Talking with Ammy about user interfaces in general, I showed her just how off-base first impressions can be. Check out this iPod rant I wrote in 2001
right after it was announced.
The interesting part is that while I now adore the iPod (I own three) I still think these three-year-old points are valid, and that a 1 gig flash-based iPod is still the current best bet at a killer portable-music app.
Excerpt from the 2001 piece:
To me (and your mileage may vary) the more valuable iPod would be the one with 512 megs in RAM, not flash rom, but good ol' lose power and lose the data RAM. This, incidentally, would cost about $20 from the OEM as opposed to several hundred for the flash memory. (This is not the problem that it might seem, because you're talking about a device with a high-capacity fixed battery carrying redundant data. If the battery goes flat and dumps the songs, it doesn't matter because charging the battery by firewire-ing to your Mac takes an hour, while restoring all the songs will take only a fraction of that time over the same connection, and it'll happen simultaneously.)
512 megs would be enough RAM for over 8 hours of music (15 times more than my Rio). At the end of the day, when you plug your iPod into your Mac's firewire port, the computer can take a look at the music you listened to since the last sync, chuck those songs from the iPod, and randomly select more titles from the computer's iTunes library (toss 8 electronica songs, load up 8 fresh tracks, etc.).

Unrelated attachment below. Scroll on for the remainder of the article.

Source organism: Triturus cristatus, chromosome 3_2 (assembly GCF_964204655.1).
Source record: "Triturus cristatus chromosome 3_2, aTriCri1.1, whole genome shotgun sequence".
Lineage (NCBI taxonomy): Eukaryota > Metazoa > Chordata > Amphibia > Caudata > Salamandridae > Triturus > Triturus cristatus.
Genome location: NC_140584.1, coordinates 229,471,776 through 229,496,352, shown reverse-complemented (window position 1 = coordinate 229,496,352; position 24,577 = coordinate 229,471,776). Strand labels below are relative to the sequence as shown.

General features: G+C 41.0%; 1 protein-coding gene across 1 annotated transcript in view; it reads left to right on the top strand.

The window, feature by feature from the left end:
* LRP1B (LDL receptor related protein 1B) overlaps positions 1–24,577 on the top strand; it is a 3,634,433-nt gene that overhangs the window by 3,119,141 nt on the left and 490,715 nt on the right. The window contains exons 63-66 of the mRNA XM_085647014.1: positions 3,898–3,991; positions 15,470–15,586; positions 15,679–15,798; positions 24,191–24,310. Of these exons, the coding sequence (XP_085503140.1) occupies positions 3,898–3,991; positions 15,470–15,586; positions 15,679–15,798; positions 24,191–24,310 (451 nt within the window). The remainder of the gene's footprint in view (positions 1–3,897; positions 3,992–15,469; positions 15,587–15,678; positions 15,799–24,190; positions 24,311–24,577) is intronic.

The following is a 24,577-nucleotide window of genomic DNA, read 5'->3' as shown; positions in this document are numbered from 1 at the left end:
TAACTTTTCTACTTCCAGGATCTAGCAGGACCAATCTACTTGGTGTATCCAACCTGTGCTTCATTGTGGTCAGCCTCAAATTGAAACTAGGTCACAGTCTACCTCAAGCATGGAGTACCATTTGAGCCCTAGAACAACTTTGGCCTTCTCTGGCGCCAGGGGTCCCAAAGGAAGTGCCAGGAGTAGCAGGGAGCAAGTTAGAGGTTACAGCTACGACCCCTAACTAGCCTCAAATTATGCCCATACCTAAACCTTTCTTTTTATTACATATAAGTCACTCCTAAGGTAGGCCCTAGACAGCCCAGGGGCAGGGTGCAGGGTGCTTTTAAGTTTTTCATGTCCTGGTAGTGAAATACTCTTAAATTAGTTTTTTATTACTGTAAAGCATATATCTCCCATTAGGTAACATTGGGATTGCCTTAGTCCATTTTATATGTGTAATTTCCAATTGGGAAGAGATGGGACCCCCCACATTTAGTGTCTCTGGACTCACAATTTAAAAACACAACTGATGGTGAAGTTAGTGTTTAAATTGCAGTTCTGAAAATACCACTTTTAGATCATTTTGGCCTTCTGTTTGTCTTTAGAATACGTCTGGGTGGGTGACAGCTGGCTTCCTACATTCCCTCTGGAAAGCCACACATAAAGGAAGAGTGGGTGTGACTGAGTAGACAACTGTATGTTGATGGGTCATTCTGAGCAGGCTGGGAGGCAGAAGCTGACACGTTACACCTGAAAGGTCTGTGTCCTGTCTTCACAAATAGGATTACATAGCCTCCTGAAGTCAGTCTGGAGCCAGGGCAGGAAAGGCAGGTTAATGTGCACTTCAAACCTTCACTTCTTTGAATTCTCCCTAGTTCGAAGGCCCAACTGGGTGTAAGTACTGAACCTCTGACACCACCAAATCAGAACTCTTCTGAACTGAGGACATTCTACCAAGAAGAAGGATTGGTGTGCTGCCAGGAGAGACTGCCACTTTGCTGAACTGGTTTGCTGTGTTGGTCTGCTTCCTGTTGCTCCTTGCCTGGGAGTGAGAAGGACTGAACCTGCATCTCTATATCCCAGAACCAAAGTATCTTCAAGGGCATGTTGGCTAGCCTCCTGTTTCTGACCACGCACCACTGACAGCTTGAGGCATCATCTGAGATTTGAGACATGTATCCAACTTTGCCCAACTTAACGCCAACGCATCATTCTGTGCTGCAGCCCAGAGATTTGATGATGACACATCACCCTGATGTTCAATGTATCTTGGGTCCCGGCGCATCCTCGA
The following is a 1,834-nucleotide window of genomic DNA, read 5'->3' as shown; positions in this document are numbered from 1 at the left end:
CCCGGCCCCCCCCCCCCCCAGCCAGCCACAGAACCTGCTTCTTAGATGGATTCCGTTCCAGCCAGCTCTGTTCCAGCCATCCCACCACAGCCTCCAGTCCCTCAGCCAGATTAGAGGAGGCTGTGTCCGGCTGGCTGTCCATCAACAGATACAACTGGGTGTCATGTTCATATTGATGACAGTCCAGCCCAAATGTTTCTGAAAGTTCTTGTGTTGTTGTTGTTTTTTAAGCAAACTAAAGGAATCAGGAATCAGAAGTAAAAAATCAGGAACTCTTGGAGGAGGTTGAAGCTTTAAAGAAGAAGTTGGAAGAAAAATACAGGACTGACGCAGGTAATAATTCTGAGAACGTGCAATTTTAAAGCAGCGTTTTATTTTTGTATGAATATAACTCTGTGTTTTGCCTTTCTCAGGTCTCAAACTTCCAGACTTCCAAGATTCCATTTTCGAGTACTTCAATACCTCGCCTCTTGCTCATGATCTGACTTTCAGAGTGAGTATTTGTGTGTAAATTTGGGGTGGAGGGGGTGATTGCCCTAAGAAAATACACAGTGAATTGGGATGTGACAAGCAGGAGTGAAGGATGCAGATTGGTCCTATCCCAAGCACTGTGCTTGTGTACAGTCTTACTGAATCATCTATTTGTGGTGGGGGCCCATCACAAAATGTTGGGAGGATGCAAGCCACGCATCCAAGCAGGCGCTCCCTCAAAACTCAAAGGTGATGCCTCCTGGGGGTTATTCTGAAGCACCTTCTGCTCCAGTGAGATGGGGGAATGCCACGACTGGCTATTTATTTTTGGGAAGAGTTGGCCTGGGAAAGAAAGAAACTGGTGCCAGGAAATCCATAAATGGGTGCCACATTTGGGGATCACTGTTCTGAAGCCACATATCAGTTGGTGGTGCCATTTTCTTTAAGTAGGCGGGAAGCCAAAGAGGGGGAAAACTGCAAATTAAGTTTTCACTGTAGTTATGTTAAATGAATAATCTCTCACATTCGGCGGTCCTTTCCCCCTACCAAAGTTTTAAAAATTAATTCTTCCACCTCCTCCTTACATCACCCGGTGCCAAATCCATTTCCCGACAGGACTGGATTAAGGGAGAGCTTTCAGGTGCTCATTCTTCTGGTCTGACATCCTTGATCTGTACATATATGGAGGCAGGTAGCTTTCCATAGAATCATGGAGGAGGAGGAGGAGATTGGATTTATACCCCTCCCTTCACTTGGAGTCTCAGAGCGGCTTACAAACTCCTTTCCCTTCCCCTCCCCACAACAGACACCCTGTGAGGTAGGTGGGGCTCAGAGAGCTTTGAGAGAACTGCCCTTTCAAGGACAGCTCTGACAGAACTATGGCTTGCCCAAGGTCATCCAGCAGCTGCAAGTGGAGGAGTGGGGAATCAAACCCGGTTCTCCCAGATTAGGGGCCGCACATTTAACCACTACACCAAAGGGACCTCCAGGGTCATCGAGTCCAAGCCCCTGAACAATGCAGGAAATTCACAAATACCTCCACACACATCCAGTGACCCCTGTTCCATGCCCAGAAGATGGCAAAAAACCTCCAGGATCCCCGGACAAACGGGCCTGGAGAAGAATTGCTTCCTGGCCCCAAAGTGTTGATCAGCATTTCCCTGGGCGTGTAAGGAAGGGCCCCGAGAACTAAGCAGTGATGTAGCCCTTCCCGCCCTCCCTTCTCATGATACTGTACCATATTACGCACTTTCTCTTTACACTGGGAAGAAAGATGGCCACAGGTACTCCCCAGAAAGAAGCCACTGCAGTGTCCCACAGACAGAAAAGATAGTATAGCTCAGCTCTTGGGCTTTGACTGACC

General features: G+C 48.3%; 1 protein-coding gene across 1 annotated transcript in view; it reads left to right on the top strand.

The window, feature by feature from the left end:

Of course, if there's a song you listened to during the day that you'd like to keep on the player, you can always mark it with a button, to 'save until I delete' and it'll stick around. Further, you could, via the iTunes interface, choose specific songs or albums to be saved temporarily or indefinitely on the iPod. Basically, songs would be ephemeral unless specifically marked as eternal.
Think Different: Think TiVo. You get new stuff, you view (listen to) it. The next time: you have new stuff.
We'll see tomorrow...
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